It was in the dead of night when a player who had been a part of Arsenal's first team for 12 years approached the security guards with two bin bags.
Theo Walcott, a Gunner as man and boy, was about to become an Evertonian. His transfer on Thursday probably felt more of an emotional separation to Arsene Wenger than the more ballyhooed departure of Alexis Sanchez.
And, deep down, Walcott is more aligned to Arsenal's post-Invincible failure than Sanchez could be.
Walcott, still six weeks short of his 29th birthday, was the protege Wenger bought from Southampton to mould into the new Thierry Henry.
In their dreams.
Theo James Walcott, son of a Jamaican airman and an English midwife, was all that was good and decent and hopeful in the shires. He had, and has, mild manners. He listens and learns.
He joined Southampton's academy as a boy with a sprinter's fast genes, fine balance, and an eye for goal. Wenger plucked him for a downpayment of £5 million (S$9.1 million) which doubled by increments as the youth became a man.
The fee that Everton paid to line him up with his old England skipper Wayne Rooney, doubled again. And the £110,000-a-week salary for the next 31/2 years isn't bad either.
But Allardyce sees something in Walcott. He gave the winger 20 minutes as a substitute in the one and only match Allardyce oversaw as England manager. Rob Hughes
Of course, none of it compares to Sanchez. But money isn't, or should not be, the reason for everything.
In blunt terms, if Sanchez walked because Arsenal were a powder-puff gun in European football, Walcott has to be considered in a similar light. Their numbers are incomparable, but they shared in collective underachievement in North London.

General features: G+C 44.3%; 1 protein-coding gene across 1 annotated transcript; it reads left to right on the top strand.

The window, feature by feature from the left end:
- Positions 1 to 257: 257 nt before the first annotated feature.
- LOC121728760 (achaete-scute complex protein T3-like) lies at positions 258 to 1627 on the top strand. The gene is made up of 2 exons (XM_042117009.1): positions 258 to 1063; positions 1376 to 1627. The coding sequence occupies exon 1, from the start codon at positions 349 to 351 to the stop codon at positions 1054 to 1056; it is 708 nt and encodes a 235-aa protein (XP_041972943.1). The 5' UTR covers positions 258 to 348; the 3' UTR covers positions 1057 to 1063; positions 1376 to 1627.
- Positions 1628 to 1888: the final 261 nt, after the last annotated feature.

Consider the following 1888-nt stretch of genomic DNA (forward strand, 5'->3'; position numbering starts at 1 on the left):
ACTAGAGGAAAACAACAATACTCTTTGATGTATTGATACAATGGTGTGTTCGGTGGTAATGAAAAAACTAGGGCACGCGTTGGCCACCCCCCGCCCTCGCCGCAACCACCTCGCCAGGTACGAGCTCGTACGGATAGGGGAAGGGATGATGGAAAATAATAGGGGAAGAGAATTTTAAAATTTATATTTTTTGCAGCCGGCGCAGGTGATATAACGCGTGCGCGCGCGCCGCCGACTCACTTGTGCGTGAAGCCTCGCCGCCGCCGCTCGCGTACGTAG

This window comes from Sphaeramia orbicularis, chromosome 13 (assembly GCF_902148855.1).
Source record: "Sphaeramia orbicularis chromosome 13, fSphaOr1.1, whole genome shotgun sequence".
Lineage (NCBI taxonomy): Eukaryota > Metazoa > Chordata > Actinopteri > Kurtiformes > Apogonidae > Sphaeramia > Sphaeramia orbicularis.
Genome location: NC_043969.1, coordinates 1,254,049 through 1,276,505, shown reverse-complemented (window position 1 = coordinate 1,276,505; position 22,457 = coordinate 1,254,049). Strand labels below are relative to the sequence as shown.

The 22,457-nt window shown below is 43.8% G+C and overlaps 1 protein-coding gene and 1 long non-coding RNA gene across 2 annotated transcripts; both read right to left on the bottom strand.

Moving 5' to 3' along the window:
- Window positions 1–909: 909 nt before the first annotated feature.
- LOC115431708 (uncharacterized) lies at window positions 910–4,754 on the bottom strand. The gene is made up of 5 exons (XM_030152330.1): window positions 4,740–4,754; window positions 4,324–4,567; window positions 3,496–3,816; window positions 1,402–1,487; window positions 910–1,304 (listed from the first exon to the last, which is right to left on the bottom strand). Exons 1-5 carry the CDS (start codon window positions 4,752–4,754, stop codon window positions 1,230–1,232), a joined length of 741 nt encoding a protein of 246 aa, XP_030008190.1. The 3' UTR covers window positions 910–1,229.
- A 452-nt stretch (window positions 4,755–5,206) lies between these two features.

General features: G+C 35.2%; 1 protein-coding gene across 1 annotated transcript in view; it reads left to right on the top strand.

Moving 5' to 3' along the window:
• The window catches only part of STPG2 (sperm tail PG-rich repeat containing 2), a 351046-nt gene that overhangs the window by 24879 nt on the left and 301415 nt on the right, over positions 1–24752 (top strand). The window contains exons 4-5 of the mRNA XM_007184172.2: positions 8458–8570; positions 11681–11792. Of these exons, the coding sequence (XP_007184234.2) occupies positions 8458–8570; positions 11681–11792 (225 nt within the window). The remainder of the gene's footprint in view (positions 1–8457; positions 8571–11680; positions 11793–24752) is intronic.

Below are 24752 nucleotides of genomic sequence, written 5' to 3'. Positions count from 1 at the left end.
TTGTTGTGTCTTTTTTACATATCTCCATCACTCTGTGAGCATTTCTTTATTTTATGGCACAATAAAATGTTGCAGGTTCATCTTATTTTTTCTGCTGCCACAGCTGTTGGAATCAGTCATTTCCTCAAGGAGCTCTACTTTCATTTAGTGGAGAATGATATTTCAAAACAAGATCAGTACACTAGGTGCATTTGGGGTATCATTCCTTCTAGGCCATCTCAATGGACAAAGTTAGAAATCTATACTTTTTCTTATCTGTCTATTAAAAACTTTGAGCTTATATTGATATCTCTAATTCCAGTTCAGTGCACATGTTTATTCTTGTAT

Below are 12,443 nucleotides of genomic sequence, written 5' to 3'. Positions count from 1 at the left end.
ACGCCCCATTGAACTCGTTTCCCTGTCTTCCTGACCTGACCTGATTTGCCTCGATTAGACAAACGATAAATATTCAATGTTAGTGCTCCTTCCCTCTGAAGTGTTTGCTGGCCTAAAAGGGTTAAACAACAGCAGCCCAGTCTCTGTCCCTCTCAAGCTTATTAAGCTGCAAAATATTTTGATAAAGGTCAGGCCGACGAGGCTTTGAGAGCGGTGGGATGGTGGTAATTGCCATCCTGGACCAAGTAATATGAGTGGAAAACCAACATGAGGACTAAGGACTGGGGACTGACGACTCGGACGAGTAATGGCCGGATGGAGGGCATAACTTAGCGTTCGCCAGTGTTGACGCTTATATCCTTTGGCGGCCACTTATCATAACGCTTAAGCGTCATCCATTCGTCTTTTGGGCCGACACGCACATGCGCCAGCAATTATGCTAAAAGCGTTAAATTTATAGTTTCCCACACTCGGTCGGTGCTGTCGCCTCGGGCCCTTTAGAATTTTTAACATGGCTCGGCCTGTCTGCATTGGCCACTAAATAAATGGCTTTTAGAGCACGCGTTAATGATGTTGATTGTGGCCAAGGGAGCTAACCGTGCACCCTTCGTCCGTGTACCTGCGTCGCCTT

Walcott departs as he came, deeply respectful of Wenger. He even talks in that circumspect way of Le Monsieur, not with a French accent but by accentuating the positives when fans (spoilt by the Thierry Henry, Patrick Vieira, Tony Adams era) wanted nothing short of Premier League domination and Champions League capability.
There is a tell-tale element to Walcott's figures at Arsenal. He played 397 games, scored 108 goals and made 78 direct assists. Yet, in 145 of those games, he started or finished on the bench.
He was a part-time hero. Trusted, but not 100 per cent by his mentor.
Now, under the Billy Goat Gruff management of Sam Allardyce, Walcott acknowledges that he expects another kind of relationship. A kick up the buttocks, if that is what it takes to reboot the potential that never quite sustained itself down in London.
Walcott's boots in bin bags was a surreptitious career change. A more public statement might come on Sunday, Feb 3, when Everton visit Arsenal at the Emirates Stadium.
Between now and then, the player, the man, who has never lived north of the London M25 ring road, will experience the North-West. It can be harsh up there but also extremely welcoming to footballers who are seen to give every ounce of themselves.
Walcott has feelings for the city on Merseyside. As a child, he shared his father's affection for a certain club there. Liverpool, not Everton.
His favourites were Michael Owen and Robbie Fowler.
The Toffees will forgive him, provided they see the best of him in their shirt. And on their wing, despite Walcott hankering for a central striking role which occasionally Wenger indulged.
Allardyce is more pragmatic, less paternal, than Wenger. Indeed, he taunted Arsenal's "tippy tappy" football down the years.
But Allardyce sees something in Walcott. He gave the winger 20 minutes as a substitute in the one and only match Allardyce oversaw as England manager.
That was 20 minutes more than Sven-Goran Eriksson fielded Walcott at the 2006 World Cup. I was in the room when Eriksson surprised everyone (including Wenger) by saying he was considering taking Walcott to the World Cup in Germany.
Eriksson had never seen Walcott play. He sent Tord Grip, his trusted assistant, to watch Arsenal train and on Grip's recommendation Walcott catapulted into the World Cup squad.
At 17 years and 75 days, he made his debut in a warm-up international.
But he was taken to Germany just for the ride, a spectator taking a place in the squad that contained Beckham, Lampard, Gerrard and Rooney but fizzled out in the quarter-finals.
Walcott's finest night came in Zagreb in 2008 when he scored a hat-trick against Croatia in World Cup qualifying. Still a teenager. Still potential. And still to this day hoping to fulfil his talent, albeit now as an Evertonian.